July 24, 2010
By TheGothicGunslinger ELITE, Lakeland, Florida
TheGothicGunslinger ELITE, Lakeland, Florida
177 articles 0 photos 6 comments

Favorite Quote:
"To be great is to be misunderstood" - Ralph Waldo Emerson

Patton is, in one word, epic. With a nearly three-hour runtime and an extravagant budget, the biographical film follows the life of a man who was legendary for both his eccentricity and his cruelty. Shortly after his death, the New York Times called General Patton "a legend...deeply religiously and violently profane". This film isn't so much about a pro-war or anti-war message, but it's a film about the enormous personality of man whose life was defined by war. Whether or not his actions are justifiable, however, is left to the contemplations of the viewer.

The film is a biography of General George S. Patton, the infamous and profane general, and specifically recounts his service years during World War II. The film's beginning, though chronologically last, is immediate in its showcasing of the general's wild and pro-war sentiments. He doesn't care for those suffering from "battle fatigue", he shows the utmost of respect to injured soldiers, and he fights simply because it gives him pleasure to do so. Patton was a man of "fire and ice", as he often blended various world views together to create a personality that had just as many strengths as it had weaknesses. In the film, we follow this man of "fire and ice" as he goes through his most famous campaigns in North Africa, Italy, and Germany.

The script is fantastic and gives life to every character on-screen. This is both because Patton was a complex man and because Francis Ford Coppola - the man who'd later direct The Godfather - was one of the co-writers of the screenplay. The script's very detail-orientated and these details translate into film marvelously. The fleeting images of brutal violence, the cold calculation and dialogue of Patton, the worries and confusion spread into Patton's rivals and adversaries by his abrupt plan changes - the film captures the essence of a man whose image was certainly polarizing. Patton alone makes for a complex narrative, as his beliefs, hypocrisy, and power made him into something that seemed larger than life. He was both a romantic and a murderer, often writing poems after slaughtering countless amounts of enemy soldiers. He could be both kind and downright cruel to his soldiers, to the point where he oftentimes deliberately confuse them in order to gain respect. "I'm the only one who needs to know", Patton says at one point regarding his behavior. In terms of spiritual beliefs, Patton was both a self-proclaimed Christian and a believer in reincarnation. He believed that God created him to kill and that he's been around for centuries in various forms, doing exactly what it is that he loves - fighting. The man was something else, that's for sure, and I could probably discuss the nuances of his personality for the rest of this article. The film exists for a reason, however, and presents Patton in a way far grander than anything I could ever hope to write.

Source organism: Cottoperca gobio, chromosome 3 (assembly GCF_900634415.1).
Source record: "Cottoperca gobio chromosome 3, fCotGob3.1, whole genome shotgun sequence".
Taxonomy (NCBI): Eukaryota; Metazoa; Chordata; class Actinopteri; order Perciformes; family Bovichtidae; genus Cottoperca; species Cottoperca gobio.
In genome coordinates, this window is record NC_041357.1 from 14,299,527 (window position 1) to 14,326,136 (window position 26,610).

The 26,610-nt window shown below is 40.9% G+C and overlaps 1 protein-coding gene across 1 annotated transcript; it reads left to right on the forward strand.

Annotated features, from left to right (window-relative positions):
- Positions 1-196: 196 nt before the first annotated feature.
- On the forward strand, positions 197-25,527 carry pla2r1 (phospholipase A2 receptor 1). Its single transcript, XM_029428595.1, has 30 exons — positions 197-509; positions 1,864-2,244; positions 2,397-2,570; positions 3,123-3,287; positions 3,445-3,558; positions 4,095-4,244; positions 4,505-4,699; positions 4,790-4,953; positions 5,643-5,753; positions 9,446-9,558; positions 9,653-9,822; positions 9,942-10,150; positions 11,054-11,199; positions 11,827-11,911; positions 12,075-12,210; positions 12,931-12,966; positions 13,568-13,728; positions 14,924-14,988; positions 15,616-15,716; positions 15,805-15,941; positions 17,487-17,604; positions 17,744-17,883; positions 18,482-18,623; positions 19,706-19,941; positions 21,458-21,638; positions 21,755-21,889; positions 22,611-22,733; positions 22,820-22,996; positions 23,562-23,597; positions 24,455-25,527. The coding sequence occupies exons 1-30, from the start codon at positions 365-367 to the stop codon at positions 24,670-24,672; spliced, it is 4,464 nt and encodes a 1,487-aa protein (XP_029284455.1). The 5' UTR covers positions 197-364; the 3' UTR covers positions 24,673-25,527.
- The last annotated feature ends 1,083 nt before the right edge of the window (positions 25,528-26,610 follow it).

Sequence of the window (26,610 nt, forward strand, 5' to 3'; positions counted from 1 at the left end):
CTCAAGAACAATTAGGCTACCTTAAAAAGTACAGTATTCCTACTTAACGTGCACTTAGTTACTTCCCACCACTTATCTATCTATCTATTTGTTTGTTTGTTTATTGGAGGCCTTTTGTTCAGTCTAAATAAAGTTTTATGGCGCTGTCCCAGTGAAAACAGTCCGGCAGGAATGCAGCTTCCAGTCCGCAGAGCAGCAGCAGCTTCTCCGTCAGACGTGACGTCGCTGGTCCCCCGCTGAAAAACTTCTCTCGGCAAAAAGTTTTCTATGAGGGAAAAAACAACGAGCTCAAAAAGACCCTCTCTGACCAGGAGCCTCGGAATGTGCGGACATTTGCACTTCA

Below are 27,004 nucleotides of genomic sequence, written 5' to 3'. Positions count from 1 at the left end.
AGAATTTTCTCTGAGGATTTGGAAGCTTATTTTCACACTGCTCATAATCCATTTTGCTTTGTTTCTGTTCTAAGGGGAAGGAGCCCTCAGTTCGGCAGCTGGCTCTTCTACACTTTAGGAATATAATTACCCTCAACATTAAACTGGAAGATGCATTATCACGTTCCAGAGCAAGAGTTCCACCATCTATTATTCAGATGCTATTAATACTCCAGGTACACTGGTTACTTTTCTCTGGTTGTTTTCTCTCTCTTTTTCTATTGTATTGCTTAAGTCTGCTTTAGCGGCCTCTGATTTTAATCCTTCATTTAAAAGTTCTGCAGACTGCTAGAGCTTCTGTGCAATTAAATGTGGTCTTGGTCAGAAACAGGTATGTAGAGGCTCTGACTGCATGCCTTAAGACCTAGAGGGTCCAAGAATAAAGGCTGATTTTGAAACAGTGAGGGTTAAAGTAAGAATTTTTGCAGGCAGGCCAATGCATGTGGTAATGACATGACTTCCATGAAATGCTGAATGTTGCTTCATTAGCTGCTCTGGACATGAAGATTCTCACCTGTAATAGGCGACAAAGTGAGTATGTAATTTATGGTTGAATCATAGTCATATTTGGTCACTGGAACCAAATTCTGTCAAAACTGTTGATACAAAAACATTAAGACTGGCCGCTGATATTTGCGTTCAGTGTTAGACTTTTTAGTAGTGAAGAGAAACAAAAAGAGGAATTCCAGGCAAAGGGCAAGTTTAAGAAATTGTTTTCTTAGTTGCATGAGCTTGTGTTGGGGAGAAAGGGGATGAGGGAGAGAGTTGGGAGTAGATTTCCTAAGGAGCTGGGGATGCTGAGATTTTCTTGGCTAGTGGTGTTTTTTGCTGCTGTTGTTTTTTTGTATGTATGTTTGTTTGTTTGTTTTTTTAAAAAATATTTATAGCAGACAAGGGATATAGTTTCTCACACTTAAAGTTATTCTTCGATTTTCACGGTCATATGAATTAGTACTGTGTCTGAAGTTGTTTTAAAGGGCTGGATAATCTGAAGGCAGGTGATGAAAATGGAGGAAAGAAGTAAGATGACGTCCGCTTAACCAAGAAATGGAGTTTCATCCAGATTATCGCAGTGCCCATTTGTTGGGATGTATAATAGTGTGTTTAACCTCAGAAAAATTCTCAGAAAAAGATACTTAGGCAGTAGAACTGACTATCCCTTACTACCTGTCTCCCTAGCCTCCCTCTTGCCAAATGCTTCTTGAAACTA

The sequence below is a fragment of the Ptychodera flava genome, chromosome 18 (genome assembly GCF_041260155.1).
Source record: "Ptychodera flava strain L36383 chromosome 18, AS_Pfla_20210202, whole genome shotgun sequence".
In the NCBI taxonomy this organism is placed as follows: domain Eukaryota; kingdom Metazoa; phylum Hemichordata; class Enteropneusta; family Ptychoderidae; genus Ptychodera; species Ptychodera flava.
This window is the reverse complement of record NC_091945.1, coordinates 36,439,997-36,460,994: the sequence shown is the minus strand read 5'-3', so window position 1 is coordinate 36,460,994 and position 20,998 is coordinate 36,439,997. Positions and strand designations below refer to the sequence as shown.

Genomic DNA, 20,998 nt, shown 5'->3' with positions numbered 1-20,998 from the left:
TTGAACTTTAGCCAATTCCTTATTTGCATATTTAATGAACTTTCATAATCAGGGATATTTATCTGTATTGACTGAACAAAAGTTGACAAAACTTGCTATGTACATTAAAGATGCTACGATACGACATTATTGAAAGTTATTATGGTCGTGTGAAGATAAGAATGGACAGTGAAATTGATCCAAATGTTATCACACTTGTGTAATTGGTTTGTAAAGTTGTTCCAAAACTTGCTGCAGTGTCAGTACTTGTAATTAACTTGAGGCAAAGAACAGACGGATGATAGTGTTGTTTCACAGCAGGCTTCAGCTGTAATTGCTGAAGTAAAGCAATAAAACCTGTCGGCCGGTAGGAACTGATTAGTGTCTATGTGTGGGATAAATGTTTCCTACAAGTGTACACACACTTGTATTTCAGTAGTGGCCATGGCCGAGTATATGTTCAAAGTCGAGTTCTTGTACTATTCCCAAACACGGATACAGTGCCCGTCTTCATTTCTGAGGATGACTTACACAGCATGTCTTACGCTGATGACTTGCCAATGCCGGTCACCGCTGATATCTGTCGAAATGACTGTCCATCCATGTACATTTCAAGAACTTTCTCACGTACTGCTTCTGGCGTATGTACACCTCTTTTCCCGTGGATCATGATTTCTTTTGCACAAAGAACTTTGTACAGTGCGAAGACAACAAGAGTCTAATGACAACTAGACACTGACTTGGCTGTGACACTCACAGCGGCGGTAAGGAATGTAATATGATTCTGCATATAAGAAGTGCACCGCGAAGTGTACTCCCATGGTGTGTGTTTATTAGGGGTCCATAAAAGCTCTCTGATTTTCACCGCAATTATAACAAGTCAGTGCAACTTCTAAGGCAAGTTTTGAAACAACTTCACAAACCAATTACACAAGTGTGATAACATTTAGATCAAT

The visuals look fantastic in this film. Combining methods and new (at the time), the film creates a dramatic film with enough widescreen shots and character-focus to make someone like Sergio Leone blush. The camerawork is amazing - I don't know how many times I can say it. It's moving, it aids in the story-telling, and even helps the audience into seeing why Patton was heralded as such a "legend". There's one point in the film, for instance, when German airplanes attack a small building that Patton and several other officers are occupying. While the officers run for shelter, Patton takes out his ivory-handled pistol and begins to shoot the planes with a mad glee in his eyes. To me, this sequence is almost a silent companion to Patton's heavily-worded monologue at the beginning of the film - both establish Patton as a man of violence and as a man who's willing to do *whatever* it takes to win.

The pacing is great, but the beginning was too slow for my tastes. In fact, that may be the only major fault I had with the film. It's fascinating from start to finish, don't get me wrong, but the North African campaign seemed to drag in various spots of the film. It slows the momentum of the film down, but the pacing gets much better once the major battle of the campaign starts. From that point on, the film's slow-moving yet elegant in its portrayal of the eccentric General Patton.

Patton the film truly captures the image of Patton the man. The film drags at first, but the rest of the film is a very detail-orientated examination of this complex man. He was both poetic yet merciless, musing yet spiteful, religious yet profane, and cold yet respectful. He was a man that many hated, many adored, but few understood.

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